"address": "sensu-client.mon",
         "environment": "development",
         "subscriptions": [
           "dev",
           "ubuntu"
         ],
         "socket": {
           "bind": "127.0.0.1",
           "port": 3030
         }
       }
     }
    
  5. Install checks to be executed by the host. A list of free Sensu plugins can be found here.

     sudo sensu-install -P cpu-checks,memory-checks,disk-checks
    
  6. If Sensu does not provide the checks plugin you need, you could write a full-blown Sensu plugin to perform checks but there’s a simpler solution. Simply wrap the message in JSON and write the message directly to the sensu-client socket. Here’s an example.

     echo '{"name": "app_01", "output": "could not connect to mysql", "status": 1}' > /dev/tcp/localhost/3030
    

Grafana: Chart the Performance Metrics

Grafana polls Graphite for metrics and graphs it on a beautifully-designed dashboard.

  1. Install Elasticsearch.

     wget -q http://packages.elasticsearch.org/GPG-KEY-elasticsearch -O- | sudo apt-key add -
     sudo echo "deb http://packages.elasticsearch.org/elasticsearch/1.0/debian stable main" | sudo tee /etc/apt/sources.list.d/elasticsearch.list
    
     sudo apt update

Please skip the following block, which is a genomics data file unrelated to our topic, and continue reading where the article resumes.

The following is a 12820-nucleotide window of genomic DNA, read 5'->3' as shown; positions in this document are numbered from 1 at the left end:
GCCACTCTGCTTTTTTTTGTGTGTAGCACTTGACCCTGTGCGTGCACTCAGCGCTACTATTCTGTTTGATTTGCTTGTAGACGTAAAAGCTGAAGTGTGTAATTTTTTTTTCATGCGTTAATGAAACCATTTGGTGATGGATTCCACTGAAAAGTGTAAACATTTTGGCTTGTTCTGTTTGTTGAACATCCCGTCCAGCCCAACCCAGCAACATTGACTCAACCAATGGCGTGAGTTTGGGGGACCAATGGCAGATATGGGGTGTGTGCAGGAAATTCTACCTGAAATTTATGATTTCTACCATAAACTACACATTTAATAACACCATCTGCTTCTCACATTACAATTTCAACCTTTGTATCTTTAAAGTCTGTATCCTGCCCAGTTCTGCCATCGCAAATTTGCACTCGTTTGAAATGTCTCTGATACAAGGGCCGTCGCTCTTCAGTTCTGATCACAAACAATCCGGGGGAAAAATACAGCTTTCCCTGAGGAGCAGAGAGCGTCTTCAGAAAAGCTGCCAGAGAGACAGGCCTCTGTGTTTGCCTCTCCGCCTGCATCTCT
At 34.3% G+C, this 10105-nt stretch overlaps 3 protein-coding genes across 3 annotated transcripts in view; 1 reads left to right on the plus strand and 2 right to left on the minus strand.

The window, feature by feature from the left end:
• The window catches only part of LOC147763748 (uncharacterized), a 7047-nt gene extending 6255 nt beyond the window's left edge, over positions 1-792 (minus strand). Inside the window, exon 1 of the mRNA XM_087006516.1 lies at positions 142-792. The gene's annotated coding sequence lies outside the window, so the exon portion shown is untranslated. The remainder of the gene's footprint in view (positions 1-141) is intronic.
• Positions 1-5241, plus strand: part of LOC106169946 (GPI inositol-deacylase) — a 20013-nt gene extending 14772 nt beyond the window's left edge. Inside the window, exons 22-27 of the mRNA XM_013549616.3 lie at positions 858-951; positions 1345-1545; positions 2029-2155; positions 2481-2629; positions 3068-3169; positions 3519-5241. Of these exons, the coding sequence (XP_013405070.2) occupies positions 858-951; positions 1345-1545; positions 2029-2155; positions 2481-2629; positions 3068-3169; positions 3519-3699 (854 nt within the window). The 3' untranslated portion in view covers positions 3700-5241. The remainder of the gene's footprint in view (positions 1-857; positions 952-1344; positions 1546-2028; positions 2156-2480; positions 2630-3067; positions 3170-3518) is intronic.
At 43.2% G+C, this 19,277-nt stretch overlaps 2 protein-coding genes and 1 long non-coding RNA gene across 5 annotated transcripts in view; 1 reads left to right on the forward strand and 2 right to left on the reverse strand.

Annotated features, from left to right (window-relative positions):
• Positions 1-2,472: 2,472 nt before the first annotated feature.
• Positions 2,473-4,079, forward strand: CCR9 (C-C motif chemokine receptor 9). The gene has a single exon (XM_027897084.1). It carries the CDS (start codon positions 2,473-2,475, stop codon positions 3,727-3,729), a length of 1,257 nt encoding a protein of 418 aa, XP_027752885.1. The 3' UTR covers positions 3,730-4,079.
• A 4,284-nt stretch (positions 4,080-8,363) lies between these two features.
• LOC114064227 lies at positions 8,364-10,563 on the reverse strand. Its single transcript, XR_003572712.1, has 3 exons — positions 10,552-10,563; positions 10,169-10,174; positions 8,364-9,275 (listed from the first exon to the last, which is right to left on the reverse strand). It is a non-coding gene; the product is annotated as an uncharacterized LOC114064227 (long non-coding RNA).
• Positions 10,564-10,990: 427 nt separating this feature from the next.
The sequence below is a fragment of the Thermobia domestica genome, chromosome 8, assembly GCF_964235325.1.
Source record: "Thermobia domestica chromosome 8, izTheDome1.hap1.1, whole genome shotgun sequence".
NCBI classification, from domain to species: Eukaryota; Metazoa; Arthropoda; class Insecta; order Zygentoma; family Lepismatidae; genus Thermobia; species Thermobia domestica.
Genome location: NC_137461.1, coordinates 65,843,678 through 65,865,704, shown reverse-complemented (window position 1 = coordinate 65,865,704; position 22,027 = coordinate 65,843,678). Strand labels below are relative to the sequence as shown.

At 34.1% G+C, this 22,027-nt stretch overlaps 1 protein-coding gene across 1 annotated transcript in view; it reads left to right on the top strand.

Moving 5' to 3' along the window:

sudo apt install -y elasticsearch openjdk-7-jre-headless
     sudo update-rc.d elasticsearch defaults
    
     sudo service elasticsearch start
    
  2. Install Grafana.

     wget -q https://packagecloud.io/gpg.key -O- | sudo apt-key add -
     sudo echo "deb https://packagecloud.io/grafana/stable/debian/ wheezy main" | sudo tee /etc/apt/sources.list.d/grafana.list
    
     sudo apt update
     sudo apt install -y grafana
     sudo update-rc.d grafana-server defaults 95 10
     sudo service grafana-server start
    
  3. In /etc/apache2/sites-available/grafana.conf, configure Apache2 as a reverse proxy for Grafana. <grafana_fqdn> is the externally-resolvable Fully-Qualified Domain Name (FQDN) of Grafana’s URL. For example, grafana.mydomain.com.

     <VirtualHost *:443>
             ServerName <grafana_fqdn>
    
             SSLEngine On
             SSLCertificateFile /etc/ssl/certs/ssl-cert-snakeoil.pem
             SSLCertificateKeyFile /etc/ssl/private/ssl-cert-snakeoil.key
    
             ProxyPass / http://127.0.0.1:3000/
             ProxyPassReverse / http://127.0.0.1:3000/
     </VirtualHost>
    
  4. Enable Apache’s proxy modules and restart it.

     sudo a2enmod proxy proxy_http ssl
     sudo a2ensite grafana
     sudo service apache2 restat
    

Uchiwa: A Dashboard for Sensu

Uchiwa is Sensu’s dashboard that is available as a package from Sensu’s servers. If you have followed the steps above, you can install it without updating your repository.

  1. Install Uchiwa.

     sudo apt install -y uchiwa
     sudo update-rc.d uchiwa defaults
    
  2. In /etc/sensu/uchiwa.json, configure Uchiwa to listen on port 3001 because Grafana is using port 3000.